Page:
So she said the three likely outcomes are that June will either be wetter than usual with normal temperatures, hotter than usual without a lot of moisture, or wetter and hotter but with the rain coming in spurts, which can stress crops.

"When you look at that, two of those three possibilities are not favorable for us," she said.

— Reporter Ben Unglesbee contributed to this report

Comments

Cait McKnelly 11 months, 2 weeks ago

I just got back today from going up to Kansas for a few days to see family and spent Monday and Tuesday in Lawrence. My daughter and I drove over the bridge into North Lawrence on the way to the turnpike Tuesday and the sight of the river floored me. Down here, on the way into Fort Smith, the Arkansas River is almost out of it's banks.
How much of this is due to the Ogalala Acquifier drying up? Does anybody know?

Ken Lassman 11 months, 2 weeks ago

While technically speaking, the Kaw watershed covers the northern half of western Kansas into eastern Colorado around Limon, and up into Nebraska, all of which contain the Ogallalah Aquifer, most of the water running under the bridge at Lawrence has always come from the eastern half of the watershed. The Ogallalah is mostly an underground aquifer that used to provide some water to the tributaries through seeps, but even then, it contributed very little to the total volume of the Kaw by the time it reached Lawrence.

Chris Golledge 11 months, 2 weeks ago

Almost nothing. The Ogallala is primarily fossil water stored a very long time ago and then cut off from the supply. It interacts with precipitation and surface water very, very little.

Leslie Swearingen 11 months, 2 weeks ago

Nice to hear from you Cait, it has been a while since you commented on here and you were always one of the best. Kansas alone pumped 1.3 trillion gallons in 2011, more than enough to fill Lake Okeechobee, the huge lake in Florida. So, I would say yes, we are in trouble but we do need to use that much water so I don't have an answer.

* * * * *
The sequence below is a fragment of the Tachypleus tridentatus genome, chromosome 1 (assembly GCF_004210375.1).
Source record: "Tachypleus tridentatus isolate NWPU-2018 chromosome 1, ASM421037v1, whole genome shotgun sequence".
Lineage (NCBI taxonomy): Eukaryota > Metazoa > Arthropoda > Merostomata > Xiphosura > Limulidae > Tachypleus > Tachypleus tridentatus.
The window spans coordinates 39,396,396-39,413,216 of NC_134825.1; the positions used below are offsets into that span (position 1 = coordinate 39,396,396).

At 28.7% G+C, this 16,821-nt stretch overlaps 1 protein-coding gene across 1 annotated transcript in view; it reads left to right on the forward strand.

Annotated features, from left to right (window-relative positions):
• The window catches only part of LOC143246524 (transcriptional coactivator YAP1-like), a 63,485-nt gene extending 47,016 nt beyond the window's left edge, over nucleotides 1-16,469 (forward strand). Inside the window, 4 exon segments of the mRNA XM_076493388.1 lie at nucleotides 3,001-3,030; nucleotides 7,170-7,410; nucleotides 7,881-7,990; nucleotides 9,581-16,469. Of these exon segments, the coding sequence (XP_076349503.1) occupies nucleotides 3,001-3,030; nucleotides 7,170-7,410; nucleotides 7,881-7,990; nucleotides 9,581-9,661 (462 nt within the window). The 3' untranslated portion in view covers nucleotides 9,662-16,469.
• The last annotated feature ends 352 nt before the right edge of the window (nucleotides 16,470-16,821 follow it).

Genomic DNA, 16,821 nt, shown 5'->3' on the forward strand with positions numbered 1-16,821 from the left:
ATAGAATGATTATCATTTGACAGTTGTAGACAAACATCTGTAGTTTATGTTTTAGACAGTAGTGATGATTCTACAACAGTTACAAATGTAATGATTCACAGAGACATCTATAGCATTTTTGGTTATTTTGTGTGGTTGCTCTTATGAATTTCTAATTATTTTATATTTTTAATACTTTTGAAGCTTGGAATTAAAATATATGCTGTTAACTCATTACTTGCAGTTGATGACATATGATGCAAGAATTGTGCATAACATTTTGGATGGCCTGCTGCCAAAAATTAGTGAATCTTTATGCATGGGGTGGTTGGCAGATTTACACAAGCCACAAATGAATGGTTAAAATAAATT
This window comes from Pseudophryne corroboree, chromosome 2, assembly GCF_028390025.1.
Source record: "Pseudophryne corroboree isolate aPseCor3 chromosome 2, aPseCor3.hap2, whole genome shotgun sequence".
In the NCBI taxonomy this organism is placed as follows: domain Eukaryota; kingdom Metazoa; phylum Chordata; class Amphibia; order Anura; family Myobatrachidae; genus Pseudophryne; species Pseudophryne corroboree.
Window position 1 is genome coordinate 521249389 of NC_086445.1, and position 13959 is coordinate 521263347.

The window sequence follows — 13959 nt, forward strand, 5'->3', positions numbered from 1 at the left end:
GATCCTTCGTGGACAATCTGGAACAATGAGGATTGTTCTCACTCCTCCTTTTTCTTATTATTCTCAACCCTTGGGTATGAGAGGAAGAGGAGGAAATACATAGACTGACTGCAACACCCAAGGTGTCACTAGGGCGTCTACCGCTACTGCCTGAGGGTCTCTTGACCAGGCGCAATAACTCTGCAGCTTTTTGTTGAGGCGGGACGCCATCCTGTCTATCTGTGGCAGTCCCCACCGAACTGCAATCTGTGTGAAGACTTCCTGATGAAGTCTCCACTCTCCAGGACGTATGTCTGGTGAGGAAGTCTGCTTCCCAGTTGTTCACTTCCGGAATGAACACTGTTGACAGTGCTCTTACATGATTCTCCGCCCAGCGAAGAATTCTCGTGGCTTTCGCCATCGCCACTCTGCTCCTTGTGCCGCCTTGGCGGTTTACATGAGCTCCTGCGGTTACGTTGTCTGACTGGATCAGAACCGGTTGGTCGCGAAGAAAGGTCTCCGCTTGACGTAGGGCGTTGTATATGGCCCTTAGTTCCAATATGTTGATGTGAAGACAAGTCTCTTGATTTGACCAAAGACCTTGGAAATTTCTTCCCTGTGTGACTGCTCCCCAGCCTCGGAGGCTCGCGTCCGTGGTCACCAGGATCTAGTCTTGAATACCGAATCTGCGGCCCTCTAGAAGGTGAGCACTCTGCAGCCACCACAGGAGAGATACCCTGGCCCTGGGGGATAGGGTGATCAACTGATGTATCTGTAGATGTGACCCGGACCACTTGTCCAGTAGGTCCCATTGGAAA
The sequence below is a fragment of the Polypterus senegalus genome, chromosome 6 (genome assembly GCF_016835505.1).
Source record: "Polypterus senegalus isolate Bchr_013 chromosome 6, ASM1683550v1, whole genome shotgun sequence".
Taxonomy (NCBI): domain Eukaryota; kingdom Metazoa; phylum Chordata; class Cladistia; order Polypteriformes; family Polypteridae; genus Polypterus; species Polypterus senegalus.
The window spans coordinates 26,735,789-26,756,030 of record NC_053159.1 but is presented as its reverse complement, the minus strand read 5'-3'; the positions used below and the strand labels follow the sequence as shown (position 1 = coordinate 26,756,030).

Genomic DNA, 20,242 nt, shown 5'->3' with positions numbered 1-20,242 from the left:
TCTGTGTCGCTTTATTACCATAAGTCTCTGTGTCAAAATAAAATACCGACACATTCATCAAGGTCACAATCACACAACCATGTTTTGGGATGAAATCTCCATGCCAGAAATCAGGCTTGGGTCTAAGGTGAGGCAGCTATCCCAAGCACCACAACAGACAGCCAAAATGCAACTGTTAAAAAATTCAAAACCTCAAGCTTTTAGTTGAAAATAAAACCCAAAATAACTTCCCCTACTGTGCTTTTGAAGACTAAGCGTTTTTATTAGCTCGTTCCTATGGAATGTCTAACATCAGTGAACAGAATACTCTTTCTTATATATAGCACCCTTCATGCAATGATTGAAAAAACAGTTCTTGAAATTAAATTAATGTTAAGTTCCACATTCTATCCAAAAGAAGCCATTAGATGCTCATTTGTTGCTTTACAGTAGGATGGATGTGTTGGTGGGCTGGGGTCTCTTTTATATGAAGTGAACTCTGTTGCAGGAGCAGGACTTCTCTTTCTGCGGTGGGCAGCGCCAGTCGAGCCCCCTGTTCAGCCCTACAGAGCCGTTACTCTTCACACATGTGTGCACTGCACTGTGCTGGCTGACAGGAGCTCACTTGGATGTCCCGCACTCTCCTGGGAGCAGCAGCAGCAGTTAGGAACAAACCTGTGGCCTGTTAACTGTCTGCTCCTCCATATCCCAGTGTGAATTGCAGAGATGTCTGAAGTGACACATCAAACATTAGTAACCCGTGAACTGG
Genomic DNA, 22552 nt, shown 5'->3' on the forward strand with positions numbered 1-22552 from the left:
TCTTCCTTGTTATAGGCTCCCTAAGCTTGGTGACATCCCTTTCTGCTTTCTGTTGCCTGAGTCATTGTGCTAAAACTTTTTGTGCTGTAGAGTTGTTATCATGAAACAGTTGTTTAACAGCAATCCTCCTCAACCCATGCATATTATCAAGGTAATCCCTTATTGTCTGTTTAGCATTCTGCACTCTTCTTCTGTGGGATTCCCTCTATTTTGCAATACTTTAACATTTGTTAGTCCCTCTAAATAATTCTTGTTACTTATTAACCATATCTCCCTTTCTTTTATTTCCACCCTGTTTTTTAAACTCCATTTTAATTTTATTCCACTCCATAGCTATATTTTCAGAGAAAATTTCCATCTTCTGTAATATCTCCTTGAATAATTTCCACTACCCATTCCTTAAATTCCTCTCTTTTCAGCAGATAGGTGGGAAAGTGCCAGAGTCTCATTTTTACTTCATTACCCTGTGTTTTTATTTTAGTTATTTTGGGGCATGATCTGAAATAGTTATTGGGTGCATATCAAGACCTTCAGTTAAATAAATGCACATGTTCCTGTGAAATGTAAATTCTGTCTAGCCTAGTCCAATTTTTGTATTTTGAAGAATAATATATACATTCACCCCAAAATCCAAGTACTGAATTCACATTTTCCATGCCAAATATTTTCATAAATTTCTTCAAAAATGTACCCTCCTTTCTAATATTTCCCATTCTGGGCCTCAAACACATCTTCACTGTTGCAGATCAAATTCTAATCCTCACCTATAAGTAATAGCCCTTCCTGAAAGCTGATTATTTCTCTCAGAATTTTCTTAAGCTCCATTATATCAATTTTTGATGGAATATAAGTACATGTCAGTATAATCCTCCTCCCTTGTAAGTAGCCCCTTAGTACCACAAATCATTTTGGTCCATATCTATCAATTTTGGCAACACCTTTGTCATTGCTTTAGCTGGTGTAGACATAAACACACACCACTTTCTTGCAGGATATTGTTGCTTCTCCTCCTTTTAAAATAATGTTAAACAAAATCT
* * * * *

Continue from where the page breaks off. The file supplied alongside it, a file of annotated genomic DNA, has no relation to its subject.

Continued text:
Read more here: http://www.kansascity.com/2013/09/01/4452173/the-ogallala-aquifer-an-important.html#storylink=cpy

Ralph Reed 11 months, 2 weeks ago

I find it really interesting the crop and cattle farmers get relief in the event of a disaster such as a drought, yet dairy farmers do not.

Why is that?

Chris Golledge 11 months, 2 weeks ago

Are you sure they are not? I did a quick look, and I did not see anything specific about diary in the Livestock Forage Disaster Program. It was all about forage and feed, and diary cows forage and feed the same as other livestock. http://www.fsa.usda.gov/FSA/webapp?area=home&subject=diap&topic=lfp

Brock Masters 11 months, 2 weeks ago

I was not aware the wildlife and parks issued water permits. I thought the dept of ag did?

Carol Bowen 11 months, 2 weeks ago

If we had a flood, we would get assistance from FEMA to rebuild our homes. If our house foundations severely break up because of the drought, there is no assistance. All assistance is for agriculture.

P.S. Dairy farmers should get relief from drought. Since this is a campaign year, we should be asking the candidates about this, especially the incumbents. First question: Can the inclusion of dairy farms be changed at the state level?

Julius Nolan 11 months, 2 weeks ago

Amazing, brownie didn't blame Obama for the drought.

Brock Masters 11 months, 2 weeks ago

Why not ban lawn watering and other non-essential uses of water now ?